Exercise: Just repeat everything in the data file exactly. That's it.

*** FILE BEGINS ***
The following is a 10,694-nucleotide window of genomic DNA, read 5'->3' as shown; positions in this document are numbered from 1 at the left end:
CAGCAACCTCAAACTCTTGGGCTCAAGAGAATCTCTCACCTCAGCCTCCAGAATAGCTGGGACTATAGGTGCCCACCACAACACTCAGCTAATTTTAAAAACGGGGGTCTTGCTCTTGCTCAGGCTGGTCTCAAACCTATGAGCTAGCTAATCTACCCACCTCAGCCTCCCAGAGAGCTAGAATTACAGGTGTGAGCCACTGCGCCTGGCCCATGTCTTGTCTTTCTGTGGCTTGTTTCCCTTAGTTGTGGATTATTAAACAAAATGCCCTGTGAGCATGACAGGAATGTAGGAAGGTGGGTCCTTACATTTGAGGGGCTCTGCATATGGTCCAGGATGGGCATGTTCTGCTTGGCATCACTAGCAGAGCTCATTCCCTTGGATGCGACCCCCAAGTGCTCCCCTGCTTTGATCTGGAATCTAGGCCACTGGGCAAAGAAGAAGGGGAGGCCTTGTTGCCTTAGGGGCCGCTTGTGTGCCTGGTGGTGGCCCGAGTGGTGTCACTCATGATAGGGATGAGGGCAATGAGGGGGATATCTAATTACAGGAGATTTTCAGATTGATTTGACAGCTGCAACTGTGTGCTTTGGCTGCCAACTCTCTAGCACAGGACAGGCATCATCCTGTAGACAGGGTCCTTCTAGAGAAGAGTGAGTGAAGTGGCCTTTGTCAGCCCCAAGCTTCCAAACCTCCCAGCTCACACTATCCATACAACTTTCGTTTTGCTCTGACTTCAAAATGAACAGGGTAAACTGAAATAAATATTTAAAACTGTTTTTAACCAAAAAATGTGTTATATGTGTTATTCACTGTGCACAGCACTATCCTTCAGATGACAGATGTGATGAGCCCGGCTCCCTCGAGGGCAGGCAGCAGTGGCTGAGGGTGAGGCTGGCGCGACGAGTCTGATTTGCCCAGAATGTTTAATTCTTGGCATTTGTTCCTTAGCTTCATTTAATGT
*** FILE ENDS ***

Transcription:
The following is a 10,694-nucleotide window of genomic DNA, read 5'->3' as shown; positions in this document are numbered from 1 at the left end:
CAGCAACCTCAAACTCTTGGGCTCAAGAGAATCTCTCACCTCAGCCTCCAGAATAGCTGGGACTATAGGTGCCCACCACAACACTCAGCTAATTTTAAAAACGGGGGTCTTGCTCTTGCTCAGGCTGGTCTCAAACCTATGAGCTAGCTAATCTACCCACCTCAGCCTCCCAGAGAGCTAGAATTACAGGTGTGAGCCACTGCGCCTGGCCCATGTCTTGTCTTTCTGTGGCTTGTTTCCCTTAGTTGTGGATTATTAAACAAAATGCCCTGTGAGCATGACAGGAATGTAGGAAGGTGGGTCCTTACATTTGAGGGGCTCTGCATATGGTCCAGGATGGGCATGTTCTGCTTGGCATCACTAGCAGAGCTCATTCCCTTGGATGCGACCCCCAAGTGCTCCCCTGCTTTGATCTGGAATCTAGGCCACTGGGCAAAGAAGAAGGGGAGGCCTTGTTGCCTTAGGGGCCGCTTGTGTGCCTGGTGGTGGCCCGAGTGGTGTCACTCATGATAGGGATGAGGGCAATGAGGGGGATATCTAATTACAGGAGATTTTCAGATTGATTTGACAGCTGCAACTGTGTGCTTTGGCTGCCAACTCTCTAGCACAGGACAGGCATCATCCTGTAGACAGGGTCCTTCTAGAGAAGAGTGAGTGAAGTGGCCTTTGTCAGCCCCAAGCTTCCAAACCTCCCAGCTCACACTATCCATACAACTTTCGTTTTGCTCTGACTTCAAAATGAACAGGGTAAACTGAAATAAATATTTAAAACTGTTTTTAACCAAAAAATGTGTTATATGTGTTATTCACTGTGCACAGCACTATCCTTCAGATGACAGATGTGATGAGCCCGGCTCCCTCGAGGGCAGGCAGCAGTGGCTGAGGGTGAGGCTGGCGCGACGAGTCTGATTTGCCCAGAATGTTTAATTCTTGGCATTTGTTCCTTAGCTTCATTTAATGT